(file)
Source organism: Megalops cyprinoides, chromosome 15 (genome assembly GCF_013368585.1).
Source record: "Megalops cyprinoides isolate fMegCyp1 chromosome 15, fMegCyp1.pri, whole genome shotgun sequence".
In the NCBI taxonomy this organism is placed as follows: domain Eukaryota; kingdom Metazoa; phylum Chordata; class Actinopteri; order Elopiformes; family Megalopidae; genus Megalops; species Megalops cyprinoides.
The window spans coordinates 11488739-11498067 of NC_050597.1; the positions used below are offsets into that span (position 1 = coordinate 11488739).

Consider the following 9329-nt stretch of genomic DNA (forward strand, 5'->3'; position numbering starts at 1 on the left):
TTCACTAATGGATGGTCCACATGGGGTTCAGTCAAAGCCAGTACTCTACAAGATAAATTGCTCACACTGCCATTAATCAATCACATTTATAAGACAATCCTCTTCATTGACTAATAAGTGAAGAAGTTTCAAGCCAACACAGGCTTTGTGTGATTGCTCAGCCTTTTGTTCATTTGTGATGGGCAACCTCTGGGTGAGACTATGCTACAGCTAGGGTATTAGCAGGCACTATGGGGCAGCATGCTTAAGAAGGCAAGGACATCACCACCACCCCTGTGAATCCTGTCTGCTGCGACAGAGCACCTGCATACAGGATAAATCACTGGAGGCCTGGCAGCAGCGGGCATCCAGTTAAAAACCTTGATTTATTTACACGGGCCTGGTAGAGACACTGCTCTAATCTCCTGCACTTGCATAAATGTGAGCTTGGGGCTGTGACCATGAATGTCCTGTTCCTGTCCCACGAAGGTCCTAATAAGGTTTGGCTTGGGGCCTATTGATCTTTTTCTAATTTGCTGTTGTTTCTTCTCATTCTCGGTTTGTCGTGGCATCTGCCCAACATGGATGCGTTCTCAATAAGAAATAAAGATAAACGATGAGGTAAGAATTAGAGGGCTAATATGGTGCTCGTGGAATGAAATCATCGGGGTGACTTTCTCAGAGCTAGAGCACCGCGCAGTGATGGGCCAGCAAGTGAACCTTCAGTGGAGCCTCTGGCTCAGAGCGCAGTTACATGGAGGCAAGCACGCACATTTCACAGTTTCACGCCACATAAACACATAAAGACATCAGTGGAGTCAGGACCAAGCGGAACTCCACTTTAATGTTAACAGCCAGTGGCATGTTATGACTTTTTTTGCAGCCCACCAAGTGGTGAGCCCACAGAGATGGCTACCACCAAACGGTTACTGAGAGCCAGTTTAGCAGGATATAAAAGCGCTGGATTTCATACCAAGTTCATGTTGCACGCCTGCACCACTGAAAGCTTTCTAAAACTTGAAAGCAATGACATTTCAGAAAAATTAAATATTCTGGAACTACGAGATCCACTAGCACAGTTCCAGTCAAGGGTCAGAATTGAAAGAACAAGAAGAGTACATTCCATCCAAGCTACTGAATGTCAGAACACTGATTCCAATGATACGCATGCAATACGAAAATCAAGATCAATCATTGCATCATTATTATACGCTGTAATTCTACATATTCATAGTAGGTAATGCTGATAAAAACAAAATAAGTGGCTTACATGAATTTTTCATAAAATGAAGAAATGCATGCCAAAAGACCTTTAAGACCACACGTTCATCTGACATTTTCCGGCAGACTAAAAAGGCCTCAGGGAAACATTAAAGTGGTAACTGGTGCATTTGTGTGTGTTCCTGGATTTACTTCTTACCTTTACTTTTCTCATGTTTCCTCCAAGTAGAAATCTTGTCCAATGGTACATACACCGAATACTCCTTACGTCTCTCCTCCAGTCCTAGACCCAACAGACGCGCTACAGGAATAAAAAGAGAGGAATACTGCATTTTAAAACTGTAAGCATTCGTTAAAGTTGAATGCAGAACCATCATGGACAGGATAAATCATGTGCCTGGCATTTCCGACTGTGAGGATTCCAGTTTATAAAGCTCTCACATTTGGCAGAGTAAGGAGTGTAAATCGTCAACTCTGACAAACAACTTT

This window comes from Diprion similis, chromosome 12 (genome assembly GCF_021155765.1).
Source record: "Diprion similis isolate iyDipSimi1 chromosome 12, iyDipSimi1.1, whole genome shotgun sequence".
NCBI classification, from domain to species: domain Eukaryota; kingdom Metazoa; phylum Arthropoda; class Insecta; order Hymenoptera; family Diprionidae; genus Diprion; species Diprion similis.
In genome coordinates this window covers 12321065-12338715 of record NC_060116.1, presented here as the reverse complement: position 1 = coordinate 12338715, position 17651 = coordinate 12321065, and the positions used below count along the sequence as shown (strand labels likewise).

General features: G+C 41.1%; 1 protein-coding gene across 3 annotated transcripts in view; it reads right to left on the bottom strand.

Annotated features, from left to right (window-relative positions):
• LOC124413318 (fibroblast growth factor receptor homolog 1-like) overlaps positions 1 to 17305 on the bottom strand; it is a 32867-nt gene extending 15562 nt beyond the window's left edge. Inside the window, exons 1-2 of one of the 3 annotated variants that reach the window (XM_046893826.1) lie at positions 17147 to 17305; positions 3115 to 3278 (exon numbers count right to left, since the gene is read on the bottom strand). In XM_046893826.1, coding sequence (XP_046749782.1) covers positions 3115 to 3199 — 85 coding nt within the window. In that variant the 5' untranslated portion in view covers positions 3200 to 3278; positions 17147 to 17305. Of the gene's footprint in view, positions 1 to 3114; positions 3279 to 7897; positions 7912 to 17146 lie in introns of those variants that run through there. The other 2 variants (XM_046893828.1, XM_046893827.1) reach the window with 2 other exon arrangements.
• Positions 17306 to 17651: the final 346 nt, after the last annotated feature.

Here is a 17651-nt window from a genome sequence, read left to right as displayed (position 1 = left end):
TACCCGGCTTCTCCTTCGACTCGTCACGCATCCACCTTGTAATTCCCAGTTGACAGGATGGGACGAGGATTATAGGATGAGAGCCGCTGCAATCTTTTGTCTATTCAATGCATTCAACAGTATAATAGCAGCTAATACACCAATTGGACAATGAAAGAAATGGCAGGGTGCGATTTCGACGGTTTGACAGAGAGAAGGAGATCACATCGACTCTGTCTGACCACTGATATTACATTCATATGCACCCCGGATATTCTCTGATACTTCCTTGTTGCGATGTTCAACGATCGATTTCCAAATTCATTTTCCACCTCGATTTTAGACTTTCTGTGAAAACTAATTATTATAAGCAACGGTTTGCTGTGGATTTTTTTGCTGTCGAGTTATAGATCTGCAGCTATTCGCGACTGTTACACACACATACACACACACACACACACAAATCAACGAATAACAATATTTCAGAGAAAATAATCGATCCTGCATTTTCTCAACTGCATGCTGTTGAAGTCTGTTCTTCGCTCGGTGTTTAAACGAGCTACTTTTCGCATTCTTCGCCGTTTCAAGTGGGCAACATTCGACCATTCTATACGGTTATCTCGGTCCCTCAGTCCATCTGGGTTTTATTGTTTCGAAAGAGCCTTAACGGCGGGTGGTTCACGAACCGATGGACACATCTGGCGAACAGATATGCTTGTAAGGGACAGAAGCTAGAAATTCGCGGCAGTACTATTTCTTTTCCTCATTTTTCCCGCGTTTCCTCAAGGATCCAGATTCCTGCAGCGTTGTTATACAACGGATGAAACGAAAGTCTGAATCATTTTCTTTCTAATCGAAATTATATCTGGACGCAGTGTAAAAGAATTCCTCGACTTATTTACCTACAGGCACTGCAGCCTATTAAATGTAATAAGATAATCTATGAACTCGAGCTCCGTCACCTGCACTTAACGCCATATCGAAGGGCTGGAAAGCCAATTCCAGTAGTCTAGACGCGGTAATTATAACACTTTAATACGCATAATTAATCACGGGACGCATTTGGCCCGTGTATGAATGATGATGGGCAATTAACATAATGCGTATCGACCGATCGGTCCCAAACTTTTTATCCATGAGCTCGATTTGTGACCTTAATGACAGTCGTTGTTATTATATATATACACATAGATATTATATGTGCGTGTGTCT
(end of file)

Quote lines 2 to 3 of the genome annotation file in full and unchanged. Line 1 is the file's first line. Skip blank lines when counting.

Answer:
Source record: "Megalops cyprinoides isolate fMegCyp1 chromosome 15, fMegCyp1.pri, whole genome shotgun sequence".
In the NCBI taxonomy this organism is placed as follows: domain Eukaryota; kingdom Metazoa; phylum Chordata; class Actinopteri; order Elopiformes; family Megalopidae; genus Megalops; species Megalops cyprinoides.